• Another thing I think is important to do is to keep a list of all your achievements throughout the day. Whatever it is, it's nice to have a check list that you can look back at come the end of the day. Even things like 'updated the Magazine Facebook page'. It may seem small & needless to record, but it still took 20 minutes/an hour of your time.
  • Also, be active elsewhere in your life. I think this is why so many people are getting into running now; you spend all day at a desk, then go for a run, helps revert that inbalance in nature.
I find these little methods also stop me procrastinating so much, or atleast, help me be aware of when I am procrastinating. If you have a day schedule, regardless of how feeble it may seem, it still lets you be aware of the track you are on.

Also to be aware of how innumerably handy these little whirring boxes can be; sending out emails may seem simple, but look at your immense productivity! 40 years ago, writing all those letters, heading to the post-office, mailing them, that woulda taken some time..


Vegetarianism

I implore everyone who reads this blog to watch this documentary about human treatment of animals. A warning though - it's not the pleasantest way to spend an evening - infact rather harrowing - but very beneficial. It's also not '14 year old anarchist' material if you get me, it's spoken very plainly (by Joaquin Pheonix, no less) and factual.

Anywho, without further ado:


Just to clarify, none of the following is written with a hostile tongue, please don't read it as such.

There are a few defences for meat-eating, most often, people will defend it as 'the circle of life'. This is true to a degree, however, it's simply not necessary to eat animals in this day & age. Each species has a fantastic virtue, developed in the 'survival of the fittest'. For example a Leopard its speed. Sharks the ability to smell blood from a mile away. Birds, there intuitive ability to fly in formation. (Don't mention the sloth) We should use our fantastic virtue, our conciousness (I think, therefore I am) to be above murdering other being's.

Another defence for eating meat is farming being good for the environment. This is true in the idealistic image of farming - happy pigs, rolling fields, a bloke with a stick of hay in his mouth etc, but that isn't the truth of the world. Consider the impact of capitalism on farming. If they can make the quantity of their produce bigger, their production method cheaper, & any other means to undercut their business rivals  - of course, logically, they will. This has led to it's natural conclusion, demonstrated in the documentary above; The truth of modern farming is live chicken's on a conveyor belt - 'whats the most economical way to kill them?' capitalism asks; to have them catapulted into a brick wall at the end of the line, any live one's being stamped to death by steel toe capped boots. This actually happens. As if.

'It's natural to eat meat', true. But let's not pretend we are these all natural being's; Afterall, it's not natural to wipe your arse.

Oh and finally, I promise you, dinner is not boring without meat. At first it can be, when you're still stuck in the 'chicken & veg', 'sausage & mash' routine, but soon enough you'll be filling your plate with all the flavours of the world.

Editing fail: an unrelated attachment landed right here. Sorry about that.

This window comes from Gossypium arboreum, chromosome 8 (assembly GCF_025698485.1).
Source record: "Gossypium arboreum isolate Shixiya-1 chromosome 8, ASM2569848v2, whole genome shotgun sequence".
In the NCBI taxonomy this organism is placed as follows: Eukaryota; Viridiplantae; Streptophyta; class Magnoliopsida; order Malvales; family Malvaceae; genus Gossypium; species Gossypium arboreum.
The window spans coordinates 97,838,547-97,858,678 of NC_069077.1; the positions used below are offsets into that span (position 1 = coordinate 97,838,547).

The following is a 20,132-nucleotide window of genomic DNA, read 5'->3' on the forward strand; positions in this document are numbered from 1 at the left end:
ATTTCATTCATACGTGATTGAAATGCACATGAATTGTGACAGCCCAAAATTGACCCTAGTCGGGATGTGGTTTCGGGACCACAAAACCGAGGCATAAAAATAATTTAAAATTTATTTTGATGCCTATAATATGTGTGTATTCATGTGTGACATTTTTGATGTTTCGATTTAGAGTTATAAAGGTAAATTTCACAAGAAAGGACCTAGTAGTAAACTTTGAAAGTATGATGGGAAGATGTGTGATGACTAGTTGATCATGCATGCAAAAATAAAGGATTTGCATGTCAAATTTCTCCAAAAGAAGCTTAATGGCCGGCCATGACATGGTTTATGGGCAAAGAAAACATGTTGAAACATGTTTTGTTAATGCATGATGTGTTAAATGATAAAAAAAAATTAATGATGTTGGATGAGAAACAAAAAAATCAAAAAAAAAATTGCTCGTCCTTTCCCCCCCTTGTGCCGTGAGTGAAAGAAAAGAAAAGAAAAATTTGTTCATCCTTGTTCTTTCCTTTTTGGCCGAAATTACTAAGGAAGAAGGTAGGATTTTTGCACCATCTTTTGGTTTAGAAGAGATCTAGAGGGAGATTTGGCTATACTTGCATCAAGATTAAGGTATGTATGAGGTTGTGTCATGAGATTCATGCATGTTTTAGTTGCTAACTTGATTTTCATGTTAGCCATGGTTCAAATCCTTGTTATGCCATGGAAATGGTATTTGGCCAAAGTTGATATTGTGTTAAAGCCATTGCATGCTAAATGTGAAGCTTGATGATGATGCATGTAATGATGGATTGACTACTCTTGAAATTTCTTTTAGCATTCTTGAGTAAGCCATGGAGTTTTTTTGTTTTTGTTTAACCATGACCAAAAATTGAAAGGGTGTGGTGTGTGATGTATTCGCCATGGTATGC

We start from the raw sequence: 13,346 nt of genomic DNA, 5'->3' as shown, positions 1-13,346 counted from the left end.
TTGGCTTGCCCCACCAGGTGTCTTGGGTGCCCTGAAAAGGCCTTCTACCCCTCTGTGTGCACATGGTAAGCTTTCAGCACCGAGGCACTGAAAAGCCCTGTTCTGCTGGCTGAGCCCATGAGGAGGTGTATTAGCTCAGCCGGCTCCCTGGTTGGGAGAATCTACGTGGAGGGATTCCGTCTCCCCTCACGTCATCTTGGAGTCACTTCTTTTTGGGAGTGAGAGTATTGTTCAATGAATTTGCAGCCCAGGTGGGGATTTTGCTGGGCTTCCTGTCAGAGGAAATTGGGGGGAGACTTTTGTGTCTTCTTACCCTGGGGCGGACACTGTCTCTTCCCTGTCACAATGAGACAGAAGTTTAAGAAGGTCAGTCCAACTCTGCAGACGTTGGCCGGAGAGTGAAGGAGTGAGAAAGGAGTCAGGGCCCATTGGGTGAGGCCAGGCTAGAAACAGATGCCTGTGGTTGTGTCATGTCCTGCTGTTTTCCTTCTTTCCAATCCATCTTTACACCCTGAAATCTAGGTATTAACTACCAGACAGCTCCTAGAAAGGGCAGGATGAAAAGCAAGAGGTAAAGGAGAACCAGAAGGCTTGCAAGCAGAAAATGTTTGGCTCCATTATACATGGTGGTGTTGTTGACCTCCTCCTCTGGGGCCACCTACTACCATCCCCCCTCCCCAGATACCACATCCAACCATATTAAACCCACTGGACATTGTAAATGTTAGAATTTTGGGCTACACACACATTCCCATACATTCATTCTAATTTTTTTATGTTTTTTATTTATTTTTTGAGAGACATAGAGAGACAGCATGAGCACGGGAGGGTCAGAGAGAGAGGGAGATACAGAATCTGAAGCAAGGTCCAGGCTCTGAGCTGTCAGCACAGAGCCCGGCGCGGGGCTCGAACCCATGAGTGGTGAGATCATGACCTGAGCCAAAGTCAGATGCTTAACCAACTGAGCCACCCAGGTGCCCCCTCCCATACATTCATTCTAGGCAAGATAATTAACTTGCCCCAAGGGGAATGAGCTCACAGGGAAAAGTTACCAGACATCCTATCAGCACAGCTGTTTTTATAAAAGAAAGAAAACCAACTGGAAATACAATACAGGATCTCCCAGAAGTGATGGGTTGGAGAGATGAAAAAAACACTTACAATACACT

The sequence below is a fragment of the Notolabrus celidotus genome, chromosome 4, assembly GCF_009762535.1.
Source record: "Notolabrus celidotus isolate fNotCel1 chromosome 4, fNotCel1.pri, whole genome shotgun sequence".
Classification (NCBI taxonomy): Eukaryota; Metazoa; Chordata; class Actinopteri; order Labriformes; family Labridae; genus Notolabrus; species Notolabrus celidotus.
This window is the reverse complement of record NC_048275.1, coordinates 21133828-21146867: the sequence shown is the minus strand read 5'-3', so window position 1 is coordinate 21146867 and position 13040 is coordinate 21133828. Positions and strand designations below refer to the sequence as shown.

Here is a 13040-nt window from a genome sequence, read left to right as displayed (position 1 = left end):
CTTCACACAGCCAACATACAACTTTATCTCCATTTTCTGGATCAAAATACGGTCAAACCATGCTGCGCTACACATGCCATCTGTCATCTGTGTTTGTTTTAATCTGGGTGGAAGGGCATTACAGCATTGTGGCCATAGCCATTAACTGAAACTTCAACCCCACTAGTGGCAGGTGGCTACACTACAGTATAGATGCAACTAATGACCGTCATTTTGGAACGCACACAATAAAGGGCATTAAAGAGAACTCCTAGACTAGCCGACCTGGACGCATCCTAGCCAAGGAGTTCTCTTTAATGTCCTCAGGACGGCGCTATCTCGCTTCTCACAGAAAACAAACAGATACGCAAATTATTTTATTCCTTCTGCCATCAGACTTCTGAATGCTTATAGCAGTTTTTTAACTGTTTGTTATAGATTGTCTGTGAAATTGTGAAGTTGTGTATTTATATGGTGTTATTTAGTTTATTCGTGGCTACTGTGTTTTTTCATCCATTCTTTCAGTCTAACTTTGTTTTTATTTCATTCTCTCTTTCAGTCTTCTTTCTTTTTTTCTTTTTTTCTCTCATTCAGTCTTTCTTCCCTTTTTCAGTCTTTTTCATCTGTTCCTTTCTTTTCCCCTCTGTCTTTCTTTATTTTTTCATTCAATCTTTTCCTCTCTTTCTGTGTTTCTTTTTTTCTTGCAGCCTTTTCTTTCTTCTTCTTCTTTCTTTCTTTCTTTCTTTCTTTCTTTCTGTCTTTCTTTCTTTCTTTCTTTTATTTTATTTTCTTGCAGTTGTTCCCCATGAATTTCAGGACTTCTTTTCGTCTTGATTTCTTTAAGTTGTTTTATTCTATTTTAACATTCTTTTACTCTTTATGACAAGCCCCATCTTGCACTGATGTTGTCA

---

I think it's important for people - not necessarily to become vegetarian's - but to understand that eating meat is a choice. Be aware of you're choice when you sit down to dinner; was it worth an animal's life for you to fill your belly for an hour or two?

A great benefit I have found from being a veggy is the moment that veil drops in your mind. I remember walking along a roadside with my pal and seeing a huge billboard for McDonald's. It was a massive blown up picture of a Big Mac. That moment I saw this as no different to it being a human corpse up there, blown up big, all bloodied & battered, resting inbetween two buns, the stench of death. Anywho this was the moment the veil came down in my mind, & I saw it for what it was. I feel that vegetarianism is a pathway to feeling the interconnectedness of the whole world & the beauty that permeates. Eating meat is the closed curtain:- children don't see the connection between those chicken's in a field & those chicken nuggets on there plate. Adults don't see the connection between a rare rump steak & a bloody cows arse. But this is a beautiful thing - the moment the veil drops & you're able to feel that compassion within, to a greater extent than you've felt before. As Tolstoy put it;

"This is dreadful! Not the suffering & death of the animals, but that people suppress in themselves, unnecessarily, the highest spiritual capacity - that of sympathy & pity towards living creatures like themselves" - Tolstoy
Do have a think about it. I see it as one of those things, once you have addressed it - looked yourself in the mirror & made the concious choice either 'I am okay with eating meat' or 'I don't want other animals to die for my dinner plate', you are able to reap the benefit I said above. It's good to abolish your ignorance, wherever you find it.

It helps you reckognise your own level of selfishness also - I don't mean to use this word as slander, I mean it in the true sense, how we are all selfish to some degree (the baby crying for milk, the man in a traffic jam kicking off about his right of way). Vegetarianism is simply saying i'm not cool with death for my dinner plate. It is not black & white - i've heard vege's chastised for walking on the ground incase they kill a worm, or whatever. My own level of selfishness finds it hard to extend any further passed vegetarianism. For example into being a vegan. I would love to, & have great admiration for vegans, but it's too much for me, too much of a lifestyle choice in terms of money & time spent pursuing the cause. This is where my selfishness draws the line - the simple practicality of being a veggy.

If you're interested in giving it a go, check out this great initiative set up by Paul McCartney.
http://www.meatfreemondays.co.uk/